The issue of democratic legitimacy and transparency was also reiterated.
On Christianity & Social Cohesion
Zimbabwe is increasingly becoming a Christian nation. However, we’ve more social problems than ever as institutions like the Church and state security meant to protect us are the ones posing harm to us.
There has been a recent gradual shift from discussions about children as the ‘victims’ of violence to ‘youth’ as a threat to security and stability. There have been multiple assertions that a surging youth population or ‘youth bulge’ combined with unemployment, urbanisation and other factors can lead to violence and most recent analyses of conflict identify some form of youth factor in the generation or perpetuation of violence.
Increasing concern is being expressed about the problem of “the alienated youth” or “the lost generation” or “marginalised youth”.
The youth are even disintegrated, as the affluent fights to own Unplugged feats, while those from high-density suburbs are left to nurse low-end fest like Madirirano.
Zimbabwe also has serious moral problems like corruption and drug abuse which owes much to unemployment.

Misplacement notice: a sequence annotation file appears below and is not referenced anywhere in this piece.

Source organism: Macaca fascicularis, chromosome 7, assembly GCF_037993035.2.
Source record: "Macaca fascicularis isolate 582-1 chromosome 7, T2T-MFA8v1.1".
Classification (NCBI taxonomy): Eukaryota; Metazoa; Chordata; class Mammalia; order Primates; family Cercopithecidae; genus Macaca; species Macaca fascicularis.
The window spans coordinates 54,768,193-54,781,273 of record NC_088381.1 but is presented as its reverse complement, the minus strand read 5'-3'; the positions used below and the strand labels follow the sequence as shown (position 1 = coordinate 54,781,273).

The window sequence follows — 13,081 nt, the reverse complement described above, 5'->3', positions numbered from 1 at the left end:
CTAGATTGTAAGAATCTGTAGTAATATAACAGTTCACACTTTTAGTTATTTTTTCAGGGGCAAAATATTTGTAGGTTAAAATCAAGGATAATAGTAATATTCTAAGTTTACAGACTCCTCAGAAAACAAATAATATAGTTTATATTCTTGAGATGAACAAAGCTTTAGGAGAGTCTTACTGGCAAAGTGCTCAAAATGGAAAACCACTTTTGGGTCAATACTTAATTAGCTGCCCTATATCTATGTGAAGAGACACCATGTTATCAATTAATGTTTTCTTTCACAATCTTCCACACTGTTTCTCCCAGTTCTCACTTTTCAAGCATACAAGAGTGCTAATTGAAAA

Young people are also fighting a mental health crisis. The most common problems experienced are feeling depressed or anxious, displaying restless sleep and an inability to shake off negative feelings, which usually lead to suicide.
Sadly there is still a stigma around mental health – and it is still not treated with the same parity as physical health, despite it being just as important.
The youth suggested that collaboration and nurturing a culture of tolerance will integrate the social fabric long blotted by classism and indifference.
The building of community solution centres like rehabs and recreations facilities where addicts, mental health-related victims and unemployed youth can get help and refreshment was also emphasised.
Calls were made also to open up institutions like churches to discuss subjects like sexual education which is often shunned in most religious spaces.
Leaders were also urged to walk the talk in fighting corruption.